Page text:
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THE SWANSEA UNIVERSITY BLENDED LEARNING PILOT / Paul Holland, Karin Ennser, Sean Cahill, Melanie Hainke, Eve Moriarty, Rhian Kerton

ICERI2019 Proceedings, Pages: 7527 - 7536

Swansea University Authors: Paul Holland, Karin Ennser, Sean Cahill, Melanie Hainke, Eve Moriarty, Rhian Kerton

Abstract

The Higher Education (HE) sector in the United Kingdom has seen significant changes in recent years with higher student fees, removal of the cap on student numbers and the introduction of the Teaching Excellence Framework to benchmark teaching quality across the country. Swansea University managemen...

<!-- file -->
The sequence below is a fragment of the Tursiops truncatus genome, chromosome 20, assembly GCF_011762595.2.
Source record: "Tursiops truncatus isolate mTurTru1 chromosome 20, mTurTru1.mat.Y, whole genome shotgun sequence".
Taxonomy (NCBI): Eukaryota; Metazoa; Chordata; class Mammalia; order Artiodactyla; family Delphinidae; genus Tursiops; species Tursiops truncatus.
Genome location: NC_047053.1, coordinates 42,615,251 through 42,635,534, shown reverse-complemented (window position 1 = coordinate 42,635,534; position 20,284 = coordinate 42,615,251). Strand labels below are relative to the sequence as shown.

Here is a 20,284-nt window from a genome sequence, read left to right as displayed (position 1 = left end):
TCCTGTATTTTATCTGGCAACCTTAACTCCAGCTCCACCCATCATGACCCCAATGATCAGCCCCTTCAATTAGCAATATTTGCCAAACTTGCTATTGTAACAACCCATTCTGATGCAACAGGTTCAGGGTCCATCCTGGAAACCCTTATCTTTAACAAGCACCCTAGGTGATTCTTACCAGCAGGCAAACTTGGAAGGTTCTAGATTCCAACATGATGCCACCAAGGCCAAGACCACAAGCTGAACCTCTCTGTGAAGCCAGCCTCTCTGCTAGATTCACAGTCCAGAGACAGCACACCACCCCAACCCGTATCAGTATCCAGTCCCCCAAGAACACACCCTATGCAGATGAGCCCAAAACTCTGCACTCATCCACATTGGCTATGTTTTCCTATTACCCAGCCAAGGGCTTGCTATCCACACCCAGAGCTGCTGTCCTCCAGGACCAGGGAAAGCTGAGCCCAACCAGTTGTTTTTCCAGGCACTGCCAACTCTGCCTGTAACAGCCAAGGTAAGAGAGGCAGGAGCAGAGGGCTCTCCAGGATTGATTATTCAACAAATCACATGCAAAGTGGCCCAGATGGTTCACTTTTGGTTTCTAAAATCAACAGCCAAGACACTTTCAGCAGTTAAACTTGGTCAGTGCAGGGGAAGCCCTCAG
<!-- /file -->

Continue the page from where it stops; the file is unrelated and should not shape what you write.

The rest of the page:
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Published in: ICERI2019 Proceedings
ISBN: 978-84-09-14755-7
URI: https://cronfa.swan.ac.uk/Record/cronfa52814